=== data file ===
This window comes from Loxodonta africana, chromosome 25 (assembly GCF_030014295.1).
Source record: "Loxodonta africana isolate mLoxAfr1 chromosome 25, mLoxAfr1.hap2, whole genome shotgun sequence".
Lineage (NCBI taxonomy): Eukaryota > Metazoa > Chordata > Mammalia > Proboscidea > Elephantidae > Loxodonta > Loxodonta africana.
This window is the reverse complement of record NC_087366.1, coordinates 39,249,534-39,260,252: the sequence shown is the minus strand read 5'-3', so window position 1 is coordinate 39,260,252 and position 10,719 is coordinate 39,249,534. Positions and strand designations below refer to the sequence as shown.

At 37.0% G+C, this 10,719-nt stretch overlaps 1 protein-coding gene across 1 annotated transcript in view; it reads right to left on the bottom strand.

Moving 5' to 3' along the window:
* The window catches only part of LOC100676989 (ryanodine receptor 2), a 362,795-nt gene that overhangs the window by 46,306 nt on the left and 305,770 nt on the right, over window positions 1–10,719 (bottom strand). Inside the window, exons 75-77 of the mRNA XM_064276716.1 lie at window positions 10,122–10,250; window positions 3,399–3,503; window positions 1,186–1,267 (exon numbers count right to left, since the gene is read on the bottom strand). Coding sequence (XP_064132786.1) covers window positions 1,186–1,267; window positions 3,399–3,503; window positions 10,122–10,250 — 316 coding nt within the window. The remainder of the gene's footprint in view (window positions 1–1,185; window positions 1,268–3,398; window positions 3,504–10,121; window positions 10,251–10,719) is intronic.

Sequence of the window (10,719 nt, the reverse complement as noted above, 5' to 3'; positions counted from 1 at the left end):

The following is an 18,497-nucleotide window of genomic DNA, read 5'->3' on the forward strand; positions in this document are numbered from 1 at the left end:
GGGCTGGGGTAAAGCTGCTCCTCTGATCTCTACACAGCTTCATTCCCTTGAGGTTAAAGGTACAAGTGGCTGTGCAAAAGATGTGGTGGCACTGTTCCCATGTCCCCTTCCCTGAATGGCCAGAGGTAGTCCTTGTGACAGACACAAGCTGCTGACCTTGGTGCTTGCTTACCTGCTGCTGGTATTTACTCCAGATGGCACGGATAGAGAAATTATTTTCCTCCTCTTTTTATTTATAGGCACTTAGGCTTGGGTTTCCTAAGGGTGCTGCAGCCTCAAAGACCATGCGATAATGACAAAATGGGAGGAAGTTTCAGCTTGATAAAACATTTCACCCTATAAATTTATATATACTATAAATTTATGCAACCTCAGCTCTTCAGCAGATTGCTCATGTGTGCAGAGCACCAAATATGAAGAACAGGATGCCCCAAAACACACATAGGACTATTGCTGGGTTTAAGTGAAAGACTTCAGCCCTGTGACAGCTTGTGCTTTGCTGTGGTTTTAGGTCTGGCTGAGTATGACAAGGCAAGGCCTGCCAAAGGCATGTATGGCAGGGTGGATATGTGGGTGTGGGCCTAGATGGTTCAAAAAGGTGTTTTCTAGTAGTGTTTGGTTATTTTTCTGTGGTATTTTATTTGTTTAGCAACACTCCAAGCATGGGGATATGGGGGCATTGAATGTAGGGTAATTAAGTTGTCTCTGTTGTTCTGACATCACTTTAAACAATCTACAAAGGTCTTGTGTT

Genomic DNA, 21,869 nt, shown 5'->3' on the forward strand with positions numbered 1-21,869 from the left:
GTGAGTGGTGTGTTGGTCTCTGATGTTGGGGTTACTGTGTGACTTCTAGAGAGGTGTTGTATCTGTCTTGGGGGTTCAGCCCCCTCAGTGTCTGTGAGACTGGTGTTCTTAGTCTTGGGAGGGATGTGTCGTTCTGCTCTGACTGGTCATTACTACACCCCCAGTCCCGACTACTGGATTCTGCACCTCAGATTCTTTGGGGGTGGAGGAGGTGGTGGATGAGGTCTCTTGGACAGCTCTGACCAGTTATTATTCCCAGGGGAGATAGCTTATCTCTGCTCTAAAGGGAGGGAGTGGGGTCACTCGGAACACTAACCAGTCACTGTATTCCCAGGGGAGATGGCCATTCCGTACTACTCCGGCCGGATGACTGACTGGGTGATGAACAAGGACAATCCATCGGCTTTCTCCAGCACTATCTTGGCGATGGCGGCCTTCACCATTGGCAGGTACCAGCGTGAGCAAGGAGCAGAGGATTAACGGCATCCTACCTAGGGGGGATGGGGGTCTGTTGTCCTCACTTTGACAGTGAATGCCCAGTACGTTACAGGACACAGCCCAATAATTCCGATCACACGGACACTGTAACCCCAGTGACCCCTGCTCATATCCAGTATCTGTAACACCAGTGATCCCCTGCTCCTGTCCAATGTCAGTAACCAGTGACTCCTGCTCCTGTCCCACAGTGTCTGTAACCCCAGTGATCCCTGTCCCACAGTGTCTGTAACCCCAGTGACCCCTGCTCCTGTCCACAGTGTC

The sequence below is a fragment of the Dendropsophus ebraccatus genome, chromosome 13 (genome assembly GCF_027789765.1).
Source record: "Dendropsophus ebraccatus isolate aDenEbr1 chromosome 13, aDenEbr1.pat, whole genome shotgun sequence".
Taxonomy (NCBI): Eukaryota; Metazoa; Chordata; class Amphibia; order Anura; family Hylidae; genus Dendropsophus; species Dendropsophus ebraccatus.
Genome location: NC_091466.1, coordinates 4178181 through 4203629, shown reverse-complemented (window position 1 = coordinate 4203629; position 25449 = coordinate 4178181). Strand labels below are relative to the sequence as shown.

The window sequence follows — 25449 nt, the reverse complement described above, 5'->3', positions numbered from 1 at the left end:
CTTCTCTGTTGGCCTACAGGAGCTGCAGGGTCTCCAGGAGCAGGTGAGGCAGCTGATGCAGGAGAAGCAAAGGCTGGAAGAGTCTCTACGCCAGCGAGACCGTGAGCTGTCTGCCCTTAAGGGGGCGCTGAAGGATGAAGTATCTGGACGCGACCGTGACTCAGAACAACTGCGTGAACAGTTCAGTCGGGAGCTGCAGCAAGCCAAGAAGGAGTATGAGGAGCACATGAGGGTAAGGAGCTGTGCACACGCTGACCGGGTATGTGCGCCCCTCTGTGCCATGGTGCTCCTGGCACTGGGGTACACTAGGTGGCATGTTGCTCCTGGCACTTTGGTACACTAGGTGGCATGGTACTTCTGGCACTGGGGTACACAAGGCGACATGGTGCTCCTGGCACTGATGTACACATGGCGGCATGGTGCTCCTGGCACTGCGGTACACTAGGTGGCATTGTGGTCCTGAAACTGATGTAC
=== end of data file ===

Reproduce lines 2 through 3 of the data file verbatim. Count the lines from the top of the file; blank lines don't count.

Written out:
Source record: "Loxodonta africana isolate mLoxAfr1 chromosome 25, mLoxAfr1.hap2, whole genome shotgun sequence".
Lineage (NCBI taxonomy): Eukaryota > Metazoa > Chordata > Mammalia > Proboscidea > Elephantidae > Loxodonta > Loxodonta africana.